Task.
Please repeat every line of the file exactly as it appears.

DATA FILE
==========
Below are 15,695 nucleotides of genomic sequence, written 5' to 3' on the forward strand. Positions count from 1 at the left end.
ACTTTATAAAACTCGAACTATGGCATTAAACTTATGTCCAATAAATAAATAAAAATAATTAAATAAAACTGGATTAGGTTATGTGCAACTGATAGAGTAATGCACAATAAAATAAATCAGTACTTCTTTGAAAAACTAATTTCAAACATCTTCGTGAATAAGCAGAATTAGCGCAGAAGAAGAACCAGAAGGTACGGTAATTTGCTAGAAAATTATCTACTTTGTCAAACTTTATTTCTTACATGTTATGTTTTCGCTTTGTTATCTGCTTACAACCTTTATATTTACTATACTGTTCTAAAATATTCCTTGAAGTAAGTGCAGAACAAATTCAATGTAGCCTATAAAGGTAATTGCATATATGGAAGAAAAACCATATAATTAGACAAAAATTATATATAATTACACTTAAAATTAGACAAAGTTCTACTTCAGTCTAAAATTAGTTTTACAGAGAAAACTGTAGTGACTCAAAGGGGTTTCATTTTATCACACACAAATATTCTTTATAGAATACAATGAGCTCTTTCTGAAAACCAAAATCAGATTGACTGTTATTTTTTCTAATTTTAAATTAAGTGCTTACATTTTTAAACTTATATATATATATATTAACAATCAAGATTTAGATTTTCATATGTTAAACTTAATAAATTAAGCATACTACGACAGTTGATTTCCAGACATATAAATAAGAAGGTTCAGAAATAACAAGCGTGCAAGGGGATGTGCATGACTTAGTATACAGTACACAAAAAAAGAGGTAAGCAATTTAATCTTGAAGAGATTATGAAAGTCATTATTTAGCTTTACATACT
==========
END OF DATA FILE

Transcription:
Below are 15,695 nucleotides of genomic sequence, written 5' to 3' on the forward strand. Positions count from 1 at the left end.
ACTTTATAAAACTCGAACTATGGCATTAAACTTATGTCCAATAAATAAATAAAAATAATTAAATAAAACTGGATTAGGTTATGTGCAACTGATAGAGTAATGCACAATAAAATAAATCAGTACTTCTTTGAAAAACTAATTTCAAACATCTTCGTGAATAAGCAGAATTAGCGCAGAAGAAGAACCAGAAGGTACGGTAATTTGCTAGAAAATTATCTACTTTGTCAAACTTTATTTCTTACATGTTATGTTTTCGCTTTGTTATCTGCTTACAACCTTTATATTTACTATACTGTTCTAAAATATTCCTTGAAGTAAGTGCAGAACAAATTCAATGTAGCCTATAAAGGTAATTGCATATATGGAAGAAAAACCATATAATTAGACAAAAATTATATATAATTACACTTAAAATTAGACAAAGTTCTACTTCAGTCTAAAATTAGTTTTACAGAGAAAACTGTAGTGACTCAAAGGGGTTTCATTTTATCACACACAAATATTCTTTATAGAATACAATGAGCTCTTTCTGAAAACCAAAATCAGATTGACTGTTATTTTTTCTAATTTTAAATTAAGTGCTTACATTTTTAAACTTATATATATATATATTAACAATCAAGATTTAGATTTTCATATGTTAAACTTAATAAATTAAGCATACTACGACAGTTGATTTCCAGACATATAAATAAGAAGGTTCAGAAATAACAAGCGTGCAAGGGGATGTGCATGACTTAGTATACAGTACACAAAAAAAGAGGTAAGCAATTTAATCTTGAAGAGATTATGAAAGTCATTATTTAGCTTTACATACT